Richard Childress Gets Big Break
by Tom Jensen September 14, 2020
This Week in NASCAR History, the first Talladega race marked by controversy turns out to be just the opportunity one Hall of Famer needed.
September 14, 1969
One person’s dilemma is someone else’s opportunity. Hall of Famer Richard Childress (2017) learned that first hand in 1969, his first full season as a NASCAR racer, and the year he got what may have been the biggest break in his career.
In 1969, Childress began racing in the NASCAR Grand American Division, a series devoted to the popular pony cars of the era, including the Chevrolet Camaro, Ford Mustang and Pontiac Firebird. To get his NASCAR career started, Childress bought a wrecked 1968 Camaro for $400 and built it into a Garand American race car.
Success was hard to come by in that season, but Childress hung in there. He and the rest of the series regulars headed to Alabama in early September for the inaugural race weekend at Alabama International Motor Speedway (now Talladega Superspeedway).
The Grand American cars were slated to run a support race on Saturday, with the Grand National Division (now premier series) scheduled to race on Sunday. But the Grand National drivers were concerned about tire wear due to the unprecedented high speeds at the 2.66-mile, high-banked superspeedway.
The drivers briefly created an organization called the Professional Drivers Association and brought their concerns to Hall of Famer William H.G. France (2010), the founder and chairman of NASCAR. But after several contentious meetings over safety, most of the PDA drivers walked out, refusing to race on Sunday.
Faced with a shortage of cars and drivers for his first race at the new track, France asked Childress and the other Grand American Series drivers to stay and compete in the Grand National race. France promised to pay the drivers well for their loyalty, and he did.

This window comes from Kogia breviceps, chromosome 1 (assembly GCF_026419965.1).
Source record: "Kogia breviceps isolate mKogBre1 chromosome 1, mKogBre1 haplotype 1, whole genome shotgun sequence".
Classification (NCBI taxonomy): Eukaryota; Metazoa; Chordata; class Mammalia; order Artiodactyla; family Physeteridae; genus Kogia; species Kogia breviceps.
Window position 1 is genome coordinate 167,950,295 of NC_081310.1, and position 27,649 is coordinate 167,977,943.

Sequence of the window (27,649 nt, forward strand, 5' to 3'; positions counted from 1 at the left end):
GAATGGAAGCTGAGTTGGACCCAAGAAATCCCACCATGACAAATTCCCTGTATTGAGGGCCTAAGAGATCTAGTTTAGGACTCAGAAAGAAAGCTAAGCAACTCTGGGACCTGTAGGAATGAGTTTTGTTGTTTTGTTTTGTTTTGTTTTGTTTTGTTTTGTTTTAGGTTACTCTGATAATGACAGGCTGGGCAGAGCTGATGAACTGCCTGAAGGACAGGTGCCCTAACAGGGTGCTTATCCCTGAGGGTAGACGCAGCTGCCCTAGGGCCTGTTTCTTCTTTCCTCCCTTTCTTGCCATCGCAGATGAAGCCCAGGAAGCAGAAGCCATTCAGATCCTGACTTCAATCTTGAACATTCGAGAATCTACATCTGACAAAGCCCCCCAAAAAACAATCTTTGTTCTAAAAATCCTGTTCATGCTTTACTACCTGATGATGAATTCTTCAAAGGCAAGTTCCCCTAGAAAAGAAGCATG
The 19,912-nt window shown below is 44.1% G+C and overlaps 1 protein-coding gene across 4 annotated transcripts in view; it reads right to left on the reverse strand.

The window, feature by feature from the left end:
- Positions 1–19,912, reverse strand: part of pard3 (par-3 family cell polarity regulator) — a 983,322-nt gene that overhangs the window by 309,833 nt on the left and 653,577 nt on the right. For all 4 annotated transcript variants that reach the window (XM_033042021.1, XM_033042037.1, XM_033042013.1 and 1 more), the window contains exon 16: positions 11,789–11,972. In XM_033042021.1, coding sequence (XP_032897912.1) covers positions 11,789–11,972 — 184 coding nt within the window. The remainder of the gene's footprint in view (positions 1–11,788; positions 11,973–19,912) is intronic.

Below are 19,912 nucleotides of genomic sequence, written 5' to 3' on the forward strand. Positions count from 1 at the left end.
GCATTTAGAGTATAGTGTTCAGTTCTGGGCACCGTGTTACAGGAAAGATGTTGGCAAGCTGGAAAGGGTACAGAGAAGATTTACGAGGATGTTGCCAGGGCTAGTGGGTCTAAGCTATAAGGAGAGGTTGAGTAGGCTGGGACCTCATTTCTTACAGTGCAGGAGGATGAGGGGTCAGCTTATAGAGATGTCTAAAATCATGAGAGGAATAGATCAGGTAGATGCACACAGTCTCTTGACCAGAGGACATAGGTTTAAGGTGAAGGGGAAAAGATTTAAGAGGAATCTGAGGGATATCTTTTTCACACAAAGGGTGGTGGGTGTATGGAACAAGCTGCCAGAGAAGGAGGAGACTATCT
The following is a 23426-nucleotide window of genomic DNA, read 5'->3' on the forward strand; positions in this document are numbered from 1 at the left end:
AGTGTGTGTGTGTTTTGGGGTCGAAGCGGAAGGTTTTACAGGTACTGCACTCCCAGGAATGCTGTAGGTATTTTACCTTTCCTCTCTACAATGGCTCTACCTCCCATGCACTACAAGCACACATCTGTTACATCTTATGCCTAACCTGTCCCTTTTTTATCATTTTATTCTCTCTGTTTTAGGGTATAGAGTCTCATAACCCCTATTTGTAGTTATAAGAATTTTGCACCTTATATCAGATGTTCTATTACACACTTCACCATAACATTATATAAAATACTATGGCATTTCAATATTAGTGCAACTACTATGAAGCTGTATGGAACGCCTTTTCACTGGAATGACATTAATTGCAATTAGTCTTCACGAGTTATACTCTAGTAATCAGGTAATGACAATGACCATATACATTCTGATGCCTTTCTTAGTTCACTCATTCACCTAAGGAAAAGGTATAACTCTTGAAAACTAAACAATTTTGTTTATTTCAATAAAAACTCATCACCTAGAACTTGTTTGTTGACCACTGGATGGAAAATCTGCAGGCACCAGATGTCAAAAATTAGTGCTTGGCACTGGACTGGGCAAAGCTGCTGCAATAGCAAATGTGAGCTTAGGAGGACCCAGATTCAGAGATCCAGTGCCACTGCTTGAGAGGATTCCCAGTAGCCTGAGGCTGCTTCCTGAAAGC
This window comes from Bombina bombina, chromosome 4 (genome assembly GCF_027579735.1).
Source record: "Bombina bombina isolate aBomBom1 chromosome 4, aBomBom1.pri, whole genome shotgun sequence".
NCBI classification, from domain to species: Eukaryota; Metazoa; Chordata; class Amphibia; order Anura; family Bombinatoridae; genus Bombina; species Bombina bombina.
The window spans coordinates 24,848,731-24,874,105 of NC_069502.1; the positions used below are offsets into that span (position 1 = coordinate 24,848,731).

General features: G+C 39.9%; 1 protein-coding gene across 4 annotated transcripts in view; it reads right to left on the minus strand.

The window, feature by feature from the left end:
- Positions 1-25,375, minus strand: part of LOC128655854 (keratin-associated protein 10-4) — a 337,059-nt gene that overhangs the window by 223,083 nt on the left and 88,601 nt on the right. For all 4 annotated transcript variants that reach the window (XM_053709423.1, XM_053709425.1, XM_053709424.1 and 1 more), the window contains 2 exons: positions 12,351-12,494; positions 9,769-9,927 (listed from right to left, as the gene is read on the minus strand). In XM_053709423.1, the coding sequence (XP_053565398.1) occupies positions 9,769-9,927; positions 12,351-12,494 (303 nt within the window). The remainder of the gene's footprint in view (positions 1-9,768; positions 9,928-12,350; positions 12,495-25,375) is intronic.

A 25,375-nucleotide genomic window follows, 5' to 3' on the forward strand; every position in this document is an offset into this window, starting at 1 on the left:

The Grand American regulars agreed, and the field was set. The remaining Grand National drivers who did not boycott lined up for the start by how they qualified, and the Grand American competitors slotted behind them in the order that they finished in the Saturday race.
Childress raced in the main event, and found himself going 180 mph in his homebuilt $400 Camaro. Although his 23rd-place finish in his first premier series start was hardly remarkable, Childress’ financial windfall was, thanks to France being a man of his word.
“I came back with $4,000 or $5,000, maybe – more money than I’d ever seen in my life,” Childress said. “I figured, ‘Hell, I won’t ever have to work again.’”
With his winnings from Talladega, Childress earned enough money to gain a real toehold in the sport he loved so much.
“In everyone’s lives, there’s moments that change it and Talladega definitely set the road, the path for me to move up in racing,” Childress said. “I came back and bought some land, built a shop, started my first shop. Opened it up as a garage fixing wrecked cars and racing on the side.”
The rest of This Week in NASCAR History: